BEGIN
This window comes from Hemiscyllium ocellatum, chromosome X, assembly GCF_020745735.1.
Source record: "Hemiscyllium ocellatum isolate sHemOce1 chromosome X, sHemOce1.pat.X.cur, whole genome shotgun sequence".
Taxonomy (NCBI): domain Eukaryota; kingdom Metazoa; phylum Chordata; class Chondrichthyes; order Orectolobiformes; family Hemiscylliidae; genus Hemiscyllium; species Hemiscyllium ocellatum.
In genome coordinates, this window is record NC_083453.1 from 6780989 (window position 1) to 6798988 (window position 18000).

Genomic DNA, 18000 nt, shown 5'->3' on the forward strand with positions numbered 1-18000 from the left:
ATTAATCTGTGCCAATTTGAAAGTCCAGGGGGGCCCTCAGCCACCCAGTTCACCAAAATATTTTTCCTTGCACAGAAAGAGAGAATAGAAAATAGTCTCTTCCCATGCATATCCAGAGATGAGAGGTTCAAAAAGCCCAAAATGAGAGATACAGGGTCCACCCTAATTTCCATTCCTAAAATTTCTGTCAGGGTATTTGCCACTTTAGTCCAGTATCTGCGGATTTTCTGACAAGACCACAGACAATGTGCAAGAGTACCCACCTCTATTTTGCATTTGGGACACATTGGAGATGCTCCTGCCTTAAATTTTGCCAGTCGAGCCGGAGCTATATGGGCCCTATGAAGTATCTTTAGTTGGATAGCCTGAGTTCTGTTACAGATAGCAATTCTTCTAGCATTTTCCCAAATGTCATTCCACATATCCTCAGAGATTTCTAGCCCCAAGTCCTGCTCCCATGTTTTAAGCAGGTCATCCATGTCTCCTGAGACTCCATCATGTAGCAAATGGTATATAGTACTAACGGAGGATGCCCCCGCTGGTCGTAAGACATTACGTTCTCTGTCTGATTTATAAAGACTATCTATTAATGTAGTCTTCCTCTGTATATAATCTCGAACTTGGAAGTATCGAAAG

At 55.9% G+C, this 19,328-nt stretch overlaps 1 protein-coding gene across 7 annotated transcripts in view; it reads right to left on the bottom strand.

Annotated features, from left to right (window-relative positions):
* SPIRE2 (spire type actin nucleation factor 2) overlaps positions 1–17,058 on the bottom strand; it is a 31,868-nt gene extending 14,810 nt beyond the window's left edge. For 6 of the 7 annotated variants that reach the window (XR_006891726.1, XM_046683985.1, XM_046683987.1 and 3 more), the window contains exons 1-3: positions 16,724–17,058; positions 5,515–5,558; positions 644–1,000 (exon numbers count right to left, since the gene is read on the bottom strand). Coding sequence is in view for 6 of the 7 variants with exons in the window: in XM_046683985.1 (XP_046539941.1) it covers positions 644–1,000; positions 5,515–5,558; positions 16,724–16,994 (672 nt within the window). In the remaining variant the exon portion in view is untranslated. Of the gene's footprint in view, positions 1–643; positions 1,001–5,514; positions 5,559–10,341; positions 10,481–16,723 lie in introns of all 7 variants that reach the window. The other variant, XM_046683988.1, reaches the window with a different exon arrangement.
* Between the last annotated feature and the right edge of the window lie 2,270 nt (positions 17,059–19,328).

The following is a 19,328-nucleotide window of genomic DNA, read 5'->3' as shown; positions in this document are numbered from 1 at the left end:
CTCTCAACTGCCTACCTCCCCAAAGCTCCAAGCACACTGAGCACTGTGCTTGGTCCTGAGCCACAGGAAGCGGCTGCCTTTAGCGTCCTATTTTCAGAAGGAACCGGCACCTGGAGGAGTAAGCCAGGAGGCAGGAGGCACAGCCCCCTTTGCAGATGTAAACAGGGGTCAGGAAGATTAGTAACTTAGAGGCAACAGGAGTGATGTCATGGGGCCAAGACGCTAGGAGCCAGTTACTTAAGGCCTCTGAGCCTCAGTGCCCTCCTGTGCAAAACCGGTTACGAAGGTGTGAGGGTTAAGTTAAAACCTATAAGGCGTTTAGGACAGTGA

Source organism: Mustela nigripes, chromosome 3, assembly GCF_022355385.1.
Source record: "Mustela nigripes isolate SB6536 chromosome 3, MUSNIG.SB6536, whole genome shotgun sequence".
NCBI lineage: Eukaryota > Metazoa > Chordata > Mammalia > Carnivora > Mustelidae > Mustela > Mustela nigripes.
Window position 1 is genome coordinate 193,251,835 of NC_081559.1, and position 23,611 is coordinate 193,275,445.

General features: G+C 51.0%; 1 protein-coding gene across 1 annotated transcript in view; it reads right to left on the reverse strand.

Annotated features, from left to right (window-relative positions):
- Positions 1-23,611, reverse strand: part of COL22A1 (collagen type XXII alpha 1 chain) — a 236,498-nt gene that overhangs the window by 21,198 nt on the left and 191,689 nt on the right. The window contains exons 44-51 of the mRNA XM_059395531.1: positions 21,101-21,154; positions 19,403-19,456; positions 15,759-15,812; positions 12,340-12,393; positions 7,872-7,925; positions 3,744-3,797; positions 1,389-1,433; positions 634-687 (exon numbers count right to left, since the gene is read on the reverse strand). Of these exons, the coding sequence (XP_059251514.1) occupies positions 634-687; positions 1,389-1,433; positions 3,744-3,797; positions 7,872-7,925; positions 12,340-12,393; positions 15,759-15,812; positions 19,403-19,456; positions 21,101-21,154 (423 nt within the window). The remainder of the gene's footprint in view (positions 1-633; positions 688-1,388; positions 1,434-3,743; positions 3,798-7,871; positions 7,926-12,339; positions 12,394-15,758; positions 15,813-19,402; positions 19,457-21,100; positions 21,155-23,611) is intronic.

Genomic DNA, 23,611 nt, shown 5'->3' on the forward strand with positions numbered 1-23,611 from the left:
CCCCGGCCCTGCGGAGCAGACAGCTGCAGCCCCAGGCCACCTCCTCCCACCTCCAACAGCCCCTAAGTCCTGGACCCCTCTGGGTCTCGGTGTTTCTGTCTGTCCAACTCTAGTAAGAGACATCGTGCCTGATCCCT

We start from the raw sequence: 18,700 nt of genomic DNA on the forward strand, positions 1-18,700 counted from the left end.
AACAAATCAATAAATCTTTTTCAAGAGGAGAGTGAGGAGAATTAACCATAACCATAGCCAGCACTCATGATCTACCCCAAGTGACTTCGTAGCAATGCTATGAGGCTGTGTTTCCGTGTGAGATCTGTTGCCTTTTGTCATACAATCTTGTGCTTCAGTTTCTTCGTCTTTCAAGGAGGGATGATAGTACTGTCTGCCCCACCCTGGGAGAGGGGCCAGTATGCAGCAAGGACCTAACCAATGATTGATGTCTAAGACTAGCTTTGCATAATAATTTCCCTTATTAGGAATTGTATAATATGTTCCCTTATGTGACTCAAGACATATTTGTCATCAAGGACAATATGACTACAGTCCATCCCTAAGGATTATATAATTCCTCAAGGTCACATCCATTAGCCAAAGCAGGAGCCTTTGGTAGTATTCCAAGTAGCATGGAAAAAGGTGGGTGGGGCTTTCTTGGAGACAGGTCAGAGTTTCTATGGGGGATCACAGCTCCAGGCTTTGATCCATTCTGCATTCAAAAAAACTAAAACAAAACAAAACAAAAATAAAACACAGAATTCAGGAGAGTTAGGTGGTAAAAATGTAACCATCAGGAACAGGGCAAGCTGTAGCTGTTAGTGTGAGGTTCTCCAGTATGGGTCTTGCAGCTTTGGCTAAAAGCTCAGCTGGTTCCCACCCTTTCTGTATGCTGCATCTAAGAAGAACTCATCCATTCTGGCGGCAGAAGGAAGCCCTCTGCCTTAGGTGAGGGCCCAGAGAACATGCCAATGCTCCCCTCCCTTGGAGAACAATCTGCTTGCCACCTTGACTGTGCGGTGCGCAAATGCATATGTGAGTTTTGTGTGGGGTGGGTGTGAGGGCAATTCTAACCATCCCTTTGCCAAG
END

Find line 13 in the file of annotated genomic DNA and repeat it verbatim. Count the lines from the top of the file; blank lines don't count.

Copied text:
Source organism: Mustela nigripes, chromosome 3, assembly GCF_022355385.1.